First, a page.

source." After posing the question, "how do they come to a
conclusion," Cole answered his own question by referring to the 'old days,'
and having to have a certain number of points in agreement to declare a
match. But of course, he also threw in that today, there are no standards.
Fuhrman asked "so how do we know that no two fingerprints are the
same," to which Cole responded "historically, nobody has ever seen two
the same," and he followed the question with a question of his own:
"but what do you mean by the same?" He elaborated that they
could be similar, and that one tiny difference would mean that they are not the
same. Philosophically, he said, "No... but the question is
realistically... can two fingerprints be similar enough to fool a fingerprint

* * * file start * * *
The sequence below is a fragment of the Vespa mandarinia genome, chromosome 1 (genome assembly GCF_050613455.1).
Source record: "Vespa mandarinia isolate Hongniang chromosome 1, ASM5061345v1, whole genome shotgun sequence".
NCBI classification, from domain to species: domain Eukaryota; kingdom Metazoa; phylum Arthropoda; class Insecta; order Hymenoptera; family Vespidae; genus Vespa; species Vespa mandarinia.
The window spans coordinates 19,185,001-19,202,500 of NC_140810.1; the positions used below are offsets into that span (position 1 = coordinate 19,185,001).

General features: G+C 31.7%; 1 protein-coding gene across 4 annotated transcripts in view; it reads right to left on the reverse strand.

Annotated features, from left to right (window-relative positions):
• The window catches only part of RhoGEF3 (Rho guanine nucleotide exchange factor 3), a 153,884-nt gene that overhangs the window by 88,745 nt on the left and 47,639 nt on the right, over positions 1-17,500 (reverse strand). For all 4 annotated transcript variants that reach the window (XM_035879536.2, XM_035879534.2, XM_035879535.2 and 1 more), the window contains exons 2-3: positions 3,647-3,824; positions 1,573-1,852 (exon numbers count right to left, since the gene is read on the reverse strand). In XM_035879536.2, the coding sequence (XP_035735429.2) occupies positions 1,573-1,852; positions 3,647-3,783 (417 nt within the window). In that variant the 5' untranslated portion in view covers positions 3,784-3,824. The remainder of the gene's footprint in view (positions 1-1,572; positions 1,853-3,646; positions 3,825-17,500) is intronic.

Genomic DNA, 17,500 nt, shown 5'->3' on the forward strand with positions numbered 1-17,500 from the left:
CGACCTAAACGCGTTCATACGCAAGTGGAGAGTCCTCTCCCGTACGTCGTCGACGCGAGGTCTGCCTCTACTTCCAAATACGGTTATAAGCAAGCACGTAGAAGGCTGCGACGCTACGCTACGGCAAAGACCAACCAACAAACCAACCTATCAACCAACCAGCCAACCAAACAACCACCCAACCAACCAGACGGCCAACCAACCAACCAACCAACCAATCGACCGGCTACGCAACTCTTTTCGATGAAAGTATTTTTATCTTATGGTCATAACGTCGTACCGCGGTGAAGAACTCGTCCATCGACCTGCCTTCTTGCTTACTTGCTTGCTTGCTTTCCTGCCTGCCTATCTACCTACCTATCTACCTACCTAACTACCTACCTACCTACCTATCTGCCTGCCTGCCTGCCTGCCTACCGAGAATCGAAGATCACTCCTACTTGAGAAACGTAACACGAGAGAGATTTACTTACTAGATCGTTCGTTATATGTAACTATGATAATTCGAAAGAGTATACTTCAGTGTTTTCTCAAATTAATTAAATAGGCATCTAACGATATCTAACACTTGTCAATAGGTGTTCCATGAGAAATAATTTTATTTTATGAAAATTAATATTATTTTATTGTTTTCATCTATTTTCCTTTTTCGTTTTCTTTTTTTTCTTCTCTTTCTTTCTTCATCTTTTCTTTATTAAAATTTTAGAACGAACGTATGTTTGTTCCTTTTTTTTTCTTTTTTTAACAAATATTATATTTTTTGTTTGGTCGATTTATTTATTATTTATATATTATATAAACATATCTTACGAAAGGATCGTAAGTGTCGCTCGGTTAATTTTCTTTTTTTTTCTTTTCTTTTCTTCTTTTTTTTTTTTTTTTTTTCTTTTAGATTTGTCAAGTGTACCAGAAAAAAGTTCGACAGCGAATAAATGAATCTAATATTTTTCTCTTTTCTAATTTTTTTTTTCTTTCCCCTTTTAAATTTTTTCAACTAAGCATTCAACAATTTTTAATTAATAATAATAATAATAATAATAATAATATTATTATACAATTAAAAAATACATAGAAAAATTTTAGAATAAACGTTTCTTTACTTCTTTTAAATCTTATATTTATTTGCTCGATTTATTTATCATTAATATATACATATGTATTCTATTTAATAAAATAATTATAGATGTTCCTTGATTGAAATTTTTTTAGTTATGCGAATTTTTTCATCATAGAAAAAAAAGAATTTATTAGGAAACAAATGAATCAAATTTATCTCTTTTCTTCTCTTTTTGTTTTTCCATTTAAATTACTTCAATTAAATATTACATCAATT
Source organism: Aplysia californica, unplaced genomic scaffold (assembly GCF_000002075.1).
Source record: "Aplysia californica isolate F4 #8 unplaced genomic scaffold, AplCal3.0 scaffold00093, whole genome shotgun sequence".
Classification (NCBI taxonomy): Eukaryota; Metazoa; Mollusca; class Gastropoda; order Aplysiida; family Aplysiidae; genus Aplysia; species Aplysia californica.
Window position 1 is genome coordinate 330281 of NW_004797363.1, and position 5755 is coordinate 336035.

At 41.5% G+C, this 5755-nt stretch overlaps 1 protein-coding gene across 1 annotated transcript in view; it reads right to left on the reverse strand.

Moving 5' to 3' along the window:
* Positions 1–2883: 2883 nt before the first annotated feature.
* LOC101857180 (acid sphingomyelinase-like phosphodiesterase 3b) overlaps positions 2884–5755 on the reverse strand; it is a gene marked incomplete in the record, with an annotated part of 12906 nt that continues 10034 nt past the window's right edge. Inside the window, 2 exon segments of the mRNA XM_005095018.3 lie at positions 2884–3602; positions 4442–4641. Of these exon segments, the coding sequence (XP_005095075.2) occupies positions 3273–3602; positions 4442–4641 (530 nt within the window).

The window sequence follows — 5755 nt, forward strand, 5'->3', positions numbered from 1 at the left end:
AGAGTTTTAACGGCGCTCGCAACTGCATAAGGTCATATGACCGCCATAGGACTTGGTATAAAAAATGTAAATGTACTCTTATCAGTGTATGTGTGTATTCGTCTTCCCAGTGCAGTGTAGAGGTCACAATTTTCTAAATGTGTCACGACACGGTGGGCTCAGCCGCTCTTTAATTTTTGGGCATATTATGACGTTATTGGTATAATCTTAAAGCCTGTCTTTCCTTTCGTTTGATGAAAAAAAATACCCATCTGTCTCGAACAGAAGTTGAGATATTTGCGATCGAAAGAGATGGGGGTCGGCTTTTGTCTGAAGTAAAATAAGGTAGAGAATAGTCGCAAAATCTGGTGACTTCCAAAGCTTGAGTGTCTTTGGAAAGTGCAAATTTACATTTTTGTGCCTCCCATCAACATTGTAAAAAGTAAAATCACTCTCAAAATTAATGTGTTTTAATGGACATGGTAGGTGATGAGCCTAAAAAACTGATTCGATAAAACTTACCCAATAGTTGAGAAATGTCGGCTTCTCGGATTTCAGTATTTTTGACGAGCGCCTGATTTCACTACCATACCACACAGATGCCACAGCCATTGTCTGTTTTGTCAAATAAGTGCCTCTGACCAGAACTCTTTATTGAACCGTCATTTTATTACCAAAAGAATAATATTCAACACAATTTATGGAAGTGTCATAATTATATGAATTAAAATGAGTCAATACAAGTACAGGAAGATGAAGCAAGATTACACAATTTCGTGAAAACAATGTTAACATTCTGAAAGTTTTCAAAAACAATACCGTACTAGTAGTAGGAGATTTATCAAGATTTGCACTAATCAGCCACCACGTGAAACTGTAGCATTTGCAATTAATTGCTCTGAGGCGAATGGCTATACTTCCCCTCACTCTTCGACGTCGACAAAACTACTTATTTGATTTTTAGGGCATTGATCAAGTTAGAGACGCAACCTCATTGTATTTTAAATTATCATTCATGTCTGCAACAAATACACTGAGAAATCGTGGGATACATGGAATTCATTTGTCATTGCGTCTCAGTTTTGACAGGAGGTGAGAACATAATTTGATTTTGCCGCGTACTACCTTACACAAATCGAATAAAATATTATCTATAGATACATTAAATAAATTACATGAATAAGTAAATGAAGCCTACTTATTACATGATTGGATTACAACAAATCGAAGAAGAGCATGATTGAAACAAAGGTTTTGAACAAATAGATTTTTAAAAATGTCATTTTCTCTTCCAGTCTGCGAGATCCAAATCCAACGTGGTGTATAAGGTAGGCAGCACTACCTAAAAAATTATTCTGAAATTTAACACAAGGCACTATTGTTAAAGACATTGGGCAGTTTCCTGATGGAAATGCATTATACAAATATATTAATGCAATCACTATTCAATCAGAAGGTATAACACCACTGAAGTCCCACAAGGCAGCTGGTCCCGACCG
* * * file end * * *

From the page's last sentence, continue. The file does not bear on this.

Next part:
examiner." He ended his commentary with something to the effect of
"and we know there are those types of prints out there." When
the Richard Jackson case (the erroneous identification recently featured on 60
minutes) was brought up later in the show, Cole used it as an example "that
illustrates the point that fingerprints can be similar enough for examiners to
make dreadful mistakes."
"Will clones share the same fingerprints?" asked Fuhrman. Cole
responded, "As far as we know, they will be different..." and
emphasized that pattern is influenced by genetics while fine variations are
subject to environmental differences in the womb and pressure. He ended
with the fact that because developing skin is subjected to random processes, the
fingerprints of clones will probably be as different as the fingerprints of
Several questions were asked about AFIS, culminating in a discussion of where
the real problem lies in fingerprinting. Cole correctly related that
fingerprints themselves were not the culprit; that it is unlikely that the cause
of erroneous identifications are identical prints, rather that humans cause